A major issue in microinverter design has been the choice of whether to use electrolytic or thin-film capacitors. Microinverter industry leader Enphase uses electrolytic capacitors, however most other microinverter start-ups including SolarBridge and Sparq Systems Inc. have eliminated electrolytic capacitors in their designs, which they say allows for longer product lifetimes.

Both SolarBridge and Sparq offer 25-year warranties with their products, and Enphase offers a 15-year warranty.

 

Barriers to adoption of power harvesting devices and microinverters

 

Cost

The choice to replicate power conversion at the level of each individual module does note com cheaply. Lux Research estimates that the cost of microinverters averages between USD 0.50/watt and USD 1.00/watt, compared to central inverters, which are typically below USD 0.30/watt, or string inverters, which range between USD 0.25/watt and USD 0.50/watt.

The cost of power optimizers ranges widely, anywhere from USD 1/watt to USD .10/watt.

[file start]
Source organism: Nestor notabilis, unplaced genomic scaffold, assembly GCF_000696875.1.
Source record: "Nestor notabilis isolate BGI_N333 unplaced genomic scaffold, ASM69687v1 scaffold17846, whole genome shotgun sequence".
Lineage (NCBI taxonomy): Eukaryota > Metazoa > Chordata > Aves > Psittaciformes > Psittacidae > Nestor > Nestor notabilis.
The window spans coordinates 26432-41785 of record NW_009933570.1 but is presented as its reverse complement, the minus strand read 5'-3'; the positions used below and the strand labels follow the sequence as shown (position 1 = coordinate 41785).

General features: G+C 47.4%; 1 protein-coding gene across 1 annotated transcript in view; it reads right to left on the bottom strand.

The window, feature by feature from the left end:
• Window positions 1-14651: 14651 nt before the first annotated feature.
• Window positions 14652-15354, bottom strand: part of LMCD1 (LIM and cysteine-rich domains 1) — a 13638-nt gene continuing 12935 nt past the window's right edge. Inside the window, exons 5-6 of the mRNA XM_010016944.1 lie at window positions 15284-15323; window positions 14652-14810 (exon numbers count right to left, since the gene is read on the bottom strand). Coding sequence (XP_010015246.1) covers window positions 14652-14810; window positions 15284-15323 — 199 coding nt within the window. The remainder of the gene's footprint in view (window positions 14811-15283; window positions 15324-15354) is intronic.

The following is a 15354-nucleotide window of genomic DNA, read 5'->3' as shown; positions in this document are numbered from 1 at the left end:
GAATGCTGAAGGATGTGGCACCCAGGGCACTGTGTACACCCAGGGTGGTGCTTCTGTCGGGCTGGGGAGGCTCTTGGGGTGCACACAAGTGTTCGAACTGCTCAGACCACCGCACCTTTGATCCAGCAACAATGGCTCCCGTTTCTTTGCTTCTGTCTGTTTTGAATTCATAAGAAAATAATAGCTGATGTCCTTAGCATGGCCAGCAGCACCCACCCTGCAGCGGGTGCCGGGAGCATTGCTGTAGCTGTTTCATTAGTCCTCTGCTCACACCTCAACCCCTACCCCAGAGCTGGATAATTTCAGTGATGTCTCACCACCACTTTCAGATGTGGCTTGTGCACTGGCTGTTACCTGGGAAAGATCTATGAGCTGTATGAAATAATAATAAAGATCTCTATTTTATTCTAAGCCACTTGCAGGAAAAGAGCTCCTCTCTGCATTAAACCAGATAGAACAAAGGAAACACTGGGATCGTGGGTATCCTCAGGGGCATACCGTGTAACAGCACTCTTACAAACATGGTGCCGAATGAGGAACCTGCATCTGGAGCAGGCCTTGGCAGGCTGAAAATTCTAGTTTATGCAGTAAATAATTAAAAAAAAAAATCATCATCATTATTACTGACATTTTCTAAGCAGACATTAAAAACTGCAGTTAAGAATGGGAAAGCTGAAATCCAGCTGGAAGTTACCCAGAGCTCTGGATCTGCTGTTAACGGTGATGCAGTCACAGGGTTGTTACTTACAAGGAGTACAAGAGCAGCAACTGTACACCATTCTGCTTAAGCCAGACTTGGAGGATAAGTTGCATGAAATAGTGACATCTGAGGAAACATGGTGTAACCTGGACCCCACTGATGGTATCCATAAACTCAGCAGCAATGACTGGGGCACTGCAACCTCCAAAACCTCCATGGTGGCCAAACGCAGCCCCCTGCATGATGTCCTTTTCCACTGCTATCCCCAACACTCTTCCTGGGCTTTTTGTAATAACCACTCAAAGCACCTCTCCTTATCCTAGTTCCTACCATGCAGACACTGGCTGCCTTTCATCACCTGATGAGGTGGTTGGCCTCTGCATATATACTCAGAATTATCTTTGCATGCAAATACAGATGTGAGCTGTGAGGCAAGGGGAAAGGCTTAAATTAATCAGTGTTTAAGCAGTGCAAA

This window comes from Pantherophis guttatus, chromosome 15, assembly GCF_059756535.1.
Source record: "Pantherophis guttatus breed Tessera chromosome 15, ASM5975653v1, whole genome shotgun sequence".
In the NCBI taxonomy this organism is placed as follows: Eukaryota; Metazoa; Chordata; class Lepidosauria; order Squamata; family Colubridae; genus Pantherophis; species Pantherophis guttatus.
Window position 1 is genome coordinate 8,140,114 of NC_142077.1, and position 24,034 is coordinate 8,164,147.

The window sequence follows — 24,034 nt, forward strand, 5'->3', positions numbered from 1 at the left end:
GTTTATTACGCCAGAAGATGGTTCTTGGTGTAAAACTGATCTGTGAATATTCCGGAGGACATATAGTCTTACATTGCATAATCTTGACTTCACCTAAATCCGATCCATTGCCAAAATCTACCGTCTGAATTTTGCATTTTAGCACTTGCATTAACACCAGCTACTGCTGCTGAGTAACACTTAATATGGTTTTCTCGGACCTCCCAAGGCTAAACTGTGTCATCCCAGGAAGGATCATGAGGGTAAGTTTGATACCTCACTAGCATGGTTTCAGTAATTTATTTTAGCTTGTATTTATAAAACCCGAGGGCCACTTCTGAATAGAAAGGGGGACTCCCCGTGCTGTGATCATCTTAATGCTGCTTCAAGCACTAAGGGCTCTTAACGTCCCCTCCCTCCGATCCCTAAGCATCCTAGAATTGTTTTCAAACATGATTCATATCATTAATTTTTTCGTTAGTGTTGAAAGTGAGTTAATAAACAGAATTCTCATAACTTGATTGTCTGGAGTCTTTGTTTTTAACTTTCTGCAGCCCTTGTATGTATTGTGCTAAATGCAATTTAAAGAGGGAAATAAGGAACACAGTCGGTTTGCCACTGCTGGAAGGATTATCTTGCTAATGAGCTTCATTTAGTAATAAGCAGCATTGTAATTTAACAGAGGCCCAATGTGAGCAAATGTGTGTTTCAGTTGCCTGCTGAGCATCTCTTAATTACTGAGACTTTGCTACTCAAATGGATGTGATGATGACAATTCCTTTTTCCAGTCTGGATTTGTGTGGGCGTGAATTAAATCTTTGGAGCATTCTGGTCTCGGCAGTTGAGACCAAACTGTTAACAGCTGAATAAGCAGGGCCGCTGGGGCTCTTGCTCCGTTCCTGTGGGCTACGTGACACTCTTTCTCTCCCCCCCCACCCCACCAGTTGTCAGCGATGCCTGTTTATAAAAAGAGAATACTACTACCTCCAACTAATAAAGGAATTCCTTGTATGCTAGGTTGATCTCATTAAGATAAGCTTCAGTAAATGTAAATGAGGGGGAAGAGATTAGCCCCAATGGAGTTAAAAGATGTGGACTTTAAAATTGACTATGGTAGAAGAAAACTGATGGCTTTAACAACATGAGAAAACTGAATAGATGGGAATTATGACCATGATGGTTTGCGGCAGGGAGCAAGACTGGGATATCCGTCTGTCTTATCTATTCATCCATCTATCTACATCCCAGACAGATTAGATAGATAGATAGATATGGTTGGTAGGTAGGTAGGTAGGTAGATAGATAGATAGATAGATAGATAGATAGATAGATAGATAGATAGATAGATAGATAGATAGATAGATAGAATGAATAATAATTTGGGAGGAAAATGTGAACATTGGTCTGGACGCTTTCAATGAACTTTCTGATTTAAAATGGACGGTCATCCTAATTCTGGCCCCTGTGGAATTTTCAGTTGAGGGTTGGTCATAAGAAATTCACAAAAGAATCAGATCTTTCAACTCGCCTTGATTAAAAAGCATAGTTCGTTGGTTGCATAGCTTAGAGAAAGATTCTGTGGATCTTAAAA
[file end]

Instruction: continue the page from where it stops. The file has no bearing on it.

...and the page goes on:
Industry analysts note that the higher cost of such devices makes marketing difficult in an industry with a relentless drive to bring down costs to compete with conventional energy sources.

These higher costs are also a barrier to the growth of these technologies in the residential market, particularly as they often require a larger initial investment in the same sized PV system. Residential PV system owners often struggle to pay these up-front costs, and many choose to go with a less expensive option even if it does not offer the benefits that a microinverter or power harvesting system does.

 

Lower efficiencies

Leading microinverter designs also offer lower efficiency ratings than string or central inverters, typically offering 91-95.5% efficiency, compared to central inverters at 97-99%, or string inverters at 95.5% - 97.5%.

Power optimizers, while offering greater power harvest, add an additional efficiency loss to systems. However, it should be noted that the makers of microinverters and power optimizers state that the additional power harvested using their devices far outweighs single-digit efficiency losses at the conversion level.